In this episode, the focus shifts to Moscow and a look at changes in the Communist world. Nikita Khrushchev, reviled in the Soviet Communist Party for buckling under to Kennedy in the Cuban Missile Crisis, is blissfully unaware of the threat to his power bubbling up in the ranks of the Party leadership. A coup is clearly afoot, but the competition for which bureaucratic apparatchik will replace him—Brezhnev, Suslov, Malenkov of somebody else—becomes unexpectedly fierce. Waiting in the shadows, Alexander Shelepin, former head of the KGB, is sitting on a “dictatorship coach” and a cache of secret documents that he hopes will give him the edge in the power struggle that breaks out in the Kremlin in the fall of 1964.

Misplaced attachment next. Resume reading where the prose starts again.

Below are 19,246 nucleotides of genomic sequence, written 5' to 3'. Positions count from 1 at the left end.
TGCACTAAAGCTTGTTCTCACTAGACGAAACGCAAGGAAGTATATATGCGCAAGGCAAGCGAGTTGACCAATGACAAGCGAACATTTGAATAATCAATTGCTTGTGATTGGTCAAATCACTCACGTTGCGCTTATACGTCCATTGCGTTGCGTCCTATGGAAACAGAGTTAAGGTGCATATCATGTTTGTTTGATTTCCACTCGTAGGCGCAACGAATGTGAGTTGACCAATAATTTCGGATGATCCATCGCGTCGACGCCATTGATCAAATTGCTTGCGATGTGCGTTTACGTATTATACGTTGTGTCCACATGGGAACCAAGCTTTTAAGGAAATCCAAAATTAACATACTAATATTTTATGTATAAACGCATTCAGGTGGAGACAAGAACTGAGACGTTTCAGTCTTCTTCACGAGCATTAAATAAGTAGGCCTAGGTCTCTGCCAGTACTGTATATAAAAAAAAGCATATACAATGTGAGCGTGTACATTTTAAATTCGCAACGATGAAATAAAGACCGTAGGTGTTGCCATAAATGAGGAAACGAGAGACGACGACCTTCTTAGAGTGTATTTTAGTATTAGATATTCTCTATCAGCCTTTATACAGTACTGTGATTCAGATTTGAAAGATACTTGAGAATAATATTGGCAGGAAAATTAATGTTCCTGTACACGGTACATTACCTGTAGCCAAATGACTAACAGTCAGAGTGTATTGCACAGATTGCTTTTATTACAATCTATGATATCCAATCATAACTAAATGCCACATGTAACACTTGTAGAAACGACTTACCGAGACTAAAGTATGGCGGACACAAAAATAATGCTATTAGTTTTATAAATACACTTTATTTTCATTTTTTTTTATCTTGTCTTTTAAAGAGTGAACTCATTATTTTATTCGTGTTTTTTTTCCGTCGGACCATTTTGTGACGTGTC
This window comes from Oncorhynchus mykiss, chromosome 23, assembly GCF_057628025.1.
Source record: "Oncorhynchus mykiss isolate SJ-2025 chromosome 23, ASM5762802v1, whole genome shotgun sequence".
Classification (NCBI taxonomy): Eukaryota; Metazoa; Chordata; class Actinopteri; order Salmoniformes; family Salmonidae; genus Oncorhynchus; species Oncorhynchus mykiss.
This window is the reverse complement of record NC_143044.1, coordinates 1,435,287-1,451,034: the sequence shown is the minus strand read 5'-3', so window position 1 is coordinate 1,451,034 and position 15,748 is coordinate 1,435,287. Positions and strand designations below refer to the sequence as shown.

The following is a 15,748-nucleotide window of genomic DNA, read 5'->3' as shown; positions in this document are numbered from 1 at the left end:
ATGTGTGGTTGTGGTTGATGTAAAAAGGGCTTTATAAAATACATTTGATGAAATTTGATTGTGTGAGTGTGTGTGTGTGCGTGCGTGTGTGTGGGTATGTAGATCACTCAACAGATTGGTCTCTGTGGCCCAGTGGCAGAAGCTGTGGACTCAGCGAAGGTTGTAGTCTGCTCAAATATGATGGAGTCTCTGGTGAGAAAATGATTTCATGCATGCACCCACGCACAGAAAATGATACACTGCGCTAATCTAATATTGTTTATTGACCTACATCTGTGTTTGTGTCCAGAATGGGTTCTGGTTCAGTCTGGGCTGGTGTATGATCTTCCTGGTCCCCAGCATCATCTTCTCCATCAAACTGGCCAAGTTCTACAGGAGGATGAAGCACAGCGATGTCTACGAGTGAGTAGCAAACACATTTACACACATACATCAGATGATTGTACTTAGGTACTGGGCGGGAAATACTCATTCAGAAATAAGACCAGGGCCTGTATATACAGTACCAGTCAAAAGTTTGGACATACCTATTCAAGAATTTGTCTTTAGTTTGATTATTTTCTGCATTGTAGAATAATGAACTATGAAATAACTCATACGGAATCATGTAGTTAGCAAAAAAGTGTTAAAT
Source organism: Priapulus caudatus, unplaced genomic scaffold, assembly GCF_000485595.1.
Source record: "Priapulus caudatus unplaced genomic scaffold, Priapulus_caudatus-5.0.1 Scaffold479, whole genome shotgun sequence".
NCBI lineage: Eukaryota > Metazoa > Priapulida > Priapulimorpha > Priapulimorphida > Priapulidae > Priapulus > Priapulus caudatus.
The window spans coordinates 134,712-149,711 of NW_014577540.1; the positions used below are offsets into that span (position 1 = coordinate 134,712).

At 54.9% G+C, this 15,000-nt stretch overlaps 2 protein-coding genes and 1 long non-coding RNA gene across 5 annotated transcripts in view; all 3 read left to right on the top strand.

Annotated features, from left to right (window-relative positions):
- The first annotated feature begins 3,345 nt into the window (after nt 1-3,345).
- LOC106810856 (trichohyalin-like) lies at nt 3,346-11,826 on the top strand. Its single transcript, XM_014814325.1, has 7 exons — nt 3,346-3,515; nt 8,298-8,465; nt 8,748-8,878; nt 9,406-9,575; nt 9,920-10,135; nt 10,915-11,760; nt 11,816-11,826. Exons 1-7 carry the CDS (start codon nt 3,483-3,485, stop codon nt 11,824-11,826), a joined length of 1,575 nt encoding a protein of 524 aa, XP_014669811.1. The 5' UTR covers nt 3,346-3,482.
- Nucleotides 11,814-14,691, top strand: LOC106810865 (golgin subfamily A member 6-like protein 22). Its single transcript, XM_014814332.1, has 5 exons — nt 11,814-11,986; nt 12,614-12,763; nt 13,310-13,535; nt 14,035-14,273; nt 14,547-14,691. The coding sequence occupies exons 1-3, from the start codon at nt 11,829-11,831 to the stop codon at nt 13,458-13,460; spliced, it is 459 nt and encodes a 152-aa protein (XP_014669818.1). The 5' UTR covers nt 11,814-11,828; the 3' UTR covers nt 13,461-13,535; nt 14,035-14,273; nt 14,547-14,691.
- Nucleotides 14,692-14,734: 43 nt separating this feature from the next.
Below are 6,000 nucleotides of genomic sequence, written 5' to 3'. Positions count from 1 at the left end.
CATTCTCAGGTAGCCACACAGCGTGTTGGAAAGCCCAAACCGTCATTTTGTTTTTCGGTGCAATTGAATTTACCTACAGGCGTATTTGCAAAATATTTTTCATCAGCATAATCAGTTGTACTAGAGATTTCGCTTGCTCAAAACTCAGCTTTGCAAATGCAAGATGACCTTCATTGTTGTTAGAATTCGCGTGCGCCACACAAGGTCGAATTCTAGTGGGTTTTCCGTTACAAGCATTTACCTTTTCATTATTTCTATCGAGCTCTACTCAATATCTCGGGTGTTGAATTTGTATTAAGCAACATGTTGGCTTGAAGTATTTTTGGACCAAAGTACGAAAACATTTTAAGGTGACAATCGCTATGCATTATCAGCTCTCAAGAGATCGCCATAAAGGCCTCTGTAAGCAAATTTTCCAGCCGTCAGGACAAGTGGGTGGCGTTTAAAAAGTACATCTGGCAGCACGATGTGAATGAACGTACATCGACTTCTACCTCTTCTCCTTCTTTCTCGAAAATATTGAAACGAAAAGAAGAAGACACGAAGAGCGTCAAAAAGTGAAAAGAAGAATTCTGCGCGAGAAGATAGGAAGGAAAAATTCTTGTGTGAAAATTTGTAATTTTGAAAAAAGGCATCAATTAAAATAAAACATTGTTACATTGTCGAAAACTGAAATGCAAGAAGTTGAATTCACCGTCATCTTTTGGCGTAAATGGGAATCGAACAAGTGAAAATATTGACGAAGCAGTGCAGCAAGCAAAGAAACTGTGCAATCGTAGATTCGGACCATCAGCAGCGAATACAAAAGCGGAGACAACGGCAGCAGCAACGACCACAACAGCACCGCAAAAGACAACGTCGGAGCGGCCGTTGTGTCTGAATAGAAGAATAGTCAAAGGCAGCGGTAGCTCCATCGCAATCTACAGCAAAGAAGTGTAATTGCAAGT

Header image: photo by Thomas Taylor Hammond, Creative Commons 4.0.
This episode extrapolates from what really happened in the Soviet Union in 1964. Nikita Khrushchev, who had led the USSR since Stalin’s death in 1953, was fatally weakened by the Cuban Missile Crisis and his own complacency. The “collective leadership” idea, and the efforts of Brezhnev and Mikoyan to depose and replace Khrushchev, are real and accurate to history. So is the back-story of Komsomol and brief KGB chief Alexander Shelepin, who is often overlooked in histories of the mid-Soviet era and who, if circumstances were slightly different, well could have emerged as the Soviet leader in this period.
Lazar Kaganovich, mentioned fleetingly in the episode, was a real person and was one of Stalin’s most infamous lieutenants during the Purges period of the 1930s. In the Khrushchev era he was eventually disgraced and expelled from the Communist Party of the Soviet Union. Incredibly, in real life he survived almost to the end of the USSR, dying a very old man in a small flat in Moscow in July 1991. Unlike their ends as described in this alternate history, Khrushchev died in 1971 and Brezhnev in November 1982.
Lazar Kaganovich in the 1930s.
Next Episode (Bonus, Recap & Explainer): April 18, 2021
Next Regular Episode: April 25, 2021